Theme Of Greed In Lorraine Hansberry's A Raisin In The Sun

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When people are poor, they often have a lot of problems in their life. They struggle through every day, but they learn to appreciate everything that they have. However, when people are going through tough times, they often think that money will solve all of their problems. In “A Raisin In The Sun” by Lorraine Hansberry, she guides the audience through a black family -- impacted by the need for money -- living on the south side of Chicago. The Younger family gets Lena Younger’s dead husband’s insurance check and buys a house in a white neighborhood, and they save the remainder of the money for Beneatha’s medical degree and for starting a liquor store. Willy Harris steals the $6,500 used to start the liquor store and for Beneatha’s college money,…show more content…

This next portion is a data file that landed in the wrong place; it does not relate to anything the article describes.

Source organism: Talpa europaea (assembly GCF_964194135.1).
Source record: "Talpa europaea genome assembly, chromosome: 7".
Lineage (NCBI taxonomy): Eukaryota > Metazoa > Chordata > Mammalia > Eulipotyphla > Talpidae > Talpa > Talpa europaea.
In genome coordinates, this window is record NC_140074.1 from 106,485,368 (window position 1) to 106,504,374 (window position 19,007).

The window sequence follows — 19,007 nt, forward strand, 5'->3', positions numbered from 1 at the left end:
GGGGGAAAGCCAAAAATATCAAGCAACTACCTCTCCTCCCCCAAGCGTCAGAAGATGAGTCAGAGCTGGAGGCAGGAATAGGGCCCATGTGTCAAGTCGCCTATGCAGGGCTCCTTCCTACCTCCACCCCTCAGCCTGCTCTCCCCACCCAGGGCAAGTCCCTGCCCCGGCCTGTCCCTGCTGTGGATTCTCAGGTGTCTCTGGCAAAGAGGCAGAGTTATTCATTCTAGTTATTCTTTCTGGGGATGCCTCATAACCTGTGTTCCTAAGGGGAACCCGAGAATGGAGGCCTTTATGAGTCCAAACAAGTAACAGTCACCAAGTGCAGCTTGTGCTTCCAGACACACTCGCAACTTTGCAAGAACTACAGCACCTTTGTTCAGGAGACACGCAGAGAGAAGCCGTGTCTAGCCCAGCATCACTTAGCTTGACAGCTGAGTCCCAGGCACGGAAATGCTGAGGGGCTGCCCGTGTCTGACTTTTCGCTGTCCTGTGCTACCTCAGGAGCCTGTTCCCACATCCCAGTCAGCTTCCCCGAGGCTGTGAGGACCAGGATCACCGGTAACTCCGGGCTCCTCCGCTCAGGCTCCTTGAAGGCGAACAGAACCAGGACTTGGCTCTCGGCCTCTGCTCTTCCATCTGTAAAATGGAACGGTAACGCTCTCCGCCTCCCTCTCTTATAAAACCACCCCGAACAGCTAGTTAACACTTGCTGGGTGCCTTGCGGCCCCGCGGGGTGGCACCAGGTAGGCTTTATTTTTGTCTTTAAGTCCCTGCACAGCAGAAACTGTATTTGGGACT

One way Hansberry demonstrates the negative impact of greed is by Asagai’s response to an event caused by greed. When Beneatha is upset about losing all of the money from the insurance check, Asagai says, “... isn’t there something wrong in a house -- in a world -- where all dreams, good or bad, must depend on the death of a man?” (Hansberry 238). He explains to Beneatha that money does not define a person’s life and goals, and that if she has a dream she can still fulfill it as long as she is sedulous. Hansberry uses Beneatha and Asagai’s conversation to show the reader that money does not have the power to make a person’s future immutable; a person can achieve all of his or her goals as long as he or she works hard enough. Another way Hansberry elucidates the impact of being greedy is when Ruth goes to get her baby aborted and Walter says nothing about it. Once the audience learns that Ruth is going to abort her baby, Lena says, “When the world gets ugly enough -- a woman will do anything for her family. The part that’s already living” (Hansberry 198). Ruth rationalizes her decision to kill her baby by stating that killing the child will leave more money for the family, and since Walter only wants to be rich, he is not willing to save his child. Hansberry uses Ruth’s attempt to abort her baby to show the reader that being too money focused can lead a person to sacrifice their own family members for the sake of earning more money. A final way Hansberry the audience recognizes the terrible impact of greed on people is through Lena’s response to Walter’s constant begging for money. Lena, a sapient woman, says to Walter, “... so now it’s life. Money is life. Once upon a time freedom used to be life -- now it’s money” (Hansberry 197-198). Lena’s trying to tell Walter that money does not determine a

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